Building my first boat was an extraordinary experience. I am currently building an sof and have plans for my next stripper. Also check out www.kayakforum.com if you have any interest in building.
something tells me
That CLC realized that the Chesapeake line of boats is getting pretty outdated and they’re losing lots of business to Pygmy, so they hired somebody to design a ‘cool’ boat for them to sell.
Eric Schade from Sheerwater kayaks is brother of Nick Schade from Guillemot,right?
Interesting that both CLC and Wilderness systems have the Artic hawk design.
A simple solution to slow vs. fast boats
Here’s a novel idea…
The person in the faster boat can paddle just a bit slower!
Wilderness Systems has carried a composite version of both the Arctic Hawk and Sparrow Hawk for a long time now. While the design is the same, the S&G Arctic Hawk is just so lovely! I think Mark Rogers has been pretty smart about licensing the designs of the AH and SH to WS, and the AH to CLC. He still produces all the Hawk series boats himself for customers as well, in addition to his SOF boats (and building classes/workshops). There's such a great demand for his boats, be it from him directly, from WS, and now, from CLC as well. Plenty of demand for all of them!
When I was just about ready to purchase my first boat back in 1997, my short list had narrowed down to a choice between the WS Arctic Hawk and the CD Caribou. I may have just been unlucky in terms of the specific fiberglass AHs I tried, but the layups felt just a bit flimsy to me (it was too easy to press on the boat in places and cause a bit of buckling). I went with the Caribou at the time. That was a long time ago, so I don't know if WS has changed anything about the "stiffness" of the AH and SH fiberglass layups (or if, as I wondered, I just got unlucky with the two individual boats I tried back in 1997).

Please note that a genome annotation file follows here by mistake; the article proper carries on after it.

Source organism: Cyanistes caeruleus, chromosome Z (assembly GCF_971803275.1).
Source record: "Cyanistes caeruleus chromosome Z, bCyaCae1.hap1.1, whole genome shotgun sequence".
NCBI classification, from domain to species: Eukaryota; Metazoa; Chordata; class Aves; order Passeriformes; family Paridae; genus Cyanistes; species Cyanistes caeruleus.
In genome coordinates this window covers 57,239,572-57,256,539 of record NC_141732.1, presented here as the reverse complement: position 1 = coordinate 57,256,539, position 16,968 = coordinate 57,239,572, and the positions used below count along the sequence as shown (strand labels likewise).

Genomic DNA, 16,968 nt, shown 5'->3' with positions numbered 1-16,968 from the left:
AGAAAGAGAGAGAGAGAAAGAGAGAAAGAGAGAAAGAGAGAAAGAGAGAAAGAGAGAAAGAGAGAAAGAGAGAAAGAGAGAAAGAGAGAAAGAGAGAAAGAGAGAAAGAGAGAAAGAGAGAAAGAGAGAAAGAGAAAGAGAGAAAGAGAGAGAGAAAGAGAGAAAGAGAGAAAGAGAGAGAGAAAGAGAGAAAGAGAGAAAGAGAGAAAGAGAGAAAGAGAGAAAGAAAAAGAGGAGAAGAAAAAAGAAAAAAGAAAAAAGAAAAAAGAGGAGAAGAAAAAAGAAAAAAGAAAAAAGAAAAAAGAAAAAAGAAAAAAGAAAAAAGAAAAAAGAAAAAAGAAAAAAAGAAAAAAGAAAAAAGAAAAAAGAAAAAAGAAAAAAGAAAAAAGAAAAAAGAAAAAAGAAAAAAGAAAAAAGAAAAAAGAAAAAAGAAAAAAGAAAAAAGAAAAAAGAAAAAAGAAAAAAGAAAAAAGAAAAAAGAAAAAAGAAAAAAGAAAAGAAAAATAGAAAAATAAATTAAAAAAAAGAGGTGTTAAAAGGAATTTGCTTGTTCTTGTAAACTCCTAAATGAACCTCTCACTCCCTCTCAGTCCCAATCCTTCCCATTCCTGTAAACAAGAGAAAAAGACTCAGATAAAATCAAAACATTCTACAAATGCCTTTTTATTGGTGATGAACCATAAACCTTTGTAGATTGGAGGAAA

As soon as the AH was available as a CLC kit, I became one of the first to order the kit, and I'm extremely happy with the result! :-)
I second that!
After a lot of shopping for a S&G kit, I decided on the Merganser 17W…I was looking for a Greenland style boat, but wanted a little more volume for comfort and gear. This boat gave me every thing I was looking for in day tripping and multi-day expeditions.
And you’re right, Eric was a great help. This was my first S&G kit and I was not very confident. I made several phone calls to him, some even on a Saturday morning when I was frozen with indecision on a subject. He always talked me through it.
I believe CLC taking on some of Eric’s line is a tribute to the reputation of Shearwater Boats.
is a more user friendly design for the average beginning paddler than the regular 17/Merganser/Shearwater for that little extra stability and ease of turning. It has less volume/windage than a Chesapeake 17LT and more usable cockpit volume for ingress/egrees.
that was a lonnnnggg process.
For example the length of time it took for CLC to acknowledge the feedback of local paddlers who were building AND paddling the NBxl was a bit painful if you were a paddler and doing customer service.
The NBxl was being sold totally blind for over a year, no one had built or paddled one for about a year of production.
With the regular 20" wide Northbay a lot of it’s handling shortcomings were considered to be normal for a “enthusiasts” or reproduction of a “real Greenland sea kayak” but the NBxl had a pivot point(forward) and weathercocking that was totally outside the bell curve. A lot of production boats can get away with this by tacking on a rudder,this wasn’t meant to be a ruddered kayak and was intolerable to paddle in 15mph+winds because of the wrong pivot point and loose stern/tight bow.